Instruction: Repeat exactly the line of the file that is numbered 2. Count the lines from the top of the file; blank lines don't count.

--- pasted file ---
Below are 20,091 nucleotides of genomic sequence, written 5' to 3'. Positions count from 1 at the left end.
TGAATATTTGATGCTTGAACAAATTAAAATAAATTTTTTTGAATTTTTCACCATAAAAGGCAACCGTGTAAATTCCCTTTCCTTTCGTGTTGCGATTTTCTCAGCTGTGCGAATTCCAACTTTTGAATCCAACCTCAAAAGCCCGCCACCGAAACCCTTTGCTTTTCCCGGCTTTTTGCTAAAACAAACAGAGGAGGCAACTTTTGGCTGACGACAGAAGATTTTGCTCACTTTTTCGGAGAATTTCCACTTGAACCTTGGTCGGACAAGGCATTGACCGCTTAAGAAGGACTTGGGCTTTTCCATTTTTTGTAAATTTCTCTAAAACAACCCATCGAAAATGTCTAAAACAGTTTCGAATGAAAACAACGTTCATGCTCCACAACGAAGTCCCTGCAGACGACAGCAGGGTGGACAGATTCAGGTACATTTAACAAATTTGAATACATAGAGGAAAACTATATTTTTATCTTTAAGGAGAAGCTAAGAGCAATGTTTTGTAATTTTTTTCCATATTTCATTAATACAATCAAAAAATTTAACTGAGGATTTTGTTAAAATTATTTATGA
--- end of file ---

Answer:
TGAATATTTGATGCTTGAACAAATTAAAATAAATTTTTTTGAATTTTTCACCATAAAAGGCAACCGTGTAAATTCCCTTTCCTTTCGTGTTGCGATTTTCTCAGCTGTGCGAATTCCAACTTTTGAATCCAACCTCAAAAGCCCGCCACCGAAACCCTTTGCTTTTCCCGGCTTTTTGCTAAAACAAACAGAGGAGGCAACTTTTGGCTGACGACAGAAGATTTTGCTCACTTTTTCGGAGAATTTCCACTTGAACCTTGGTCGGACAAGGCATTGACCGCTTAAGAAGGACTTGGGCTTTTCCATTTTTTGTAAATTTCTCTAAAACAACCCATCGAAAATGTCTAAAACAGTTTCGAATGAAAACAACGTTCATGCTCCACAACGAAGTCCCTGCAGACGACAGCAGGGTGGACAGATTCAGGTACATTTAACAAATTTGAATACATAGAGGAAAACTATATTTTTATCTTTAAGGAGAAGCTAAGAGCAATGTTTTGTAATTTTTTTCCATATTTCATTAATACAATCAAAAAATTTAACTGAGGATTTTGTTAAAATTATTTATGA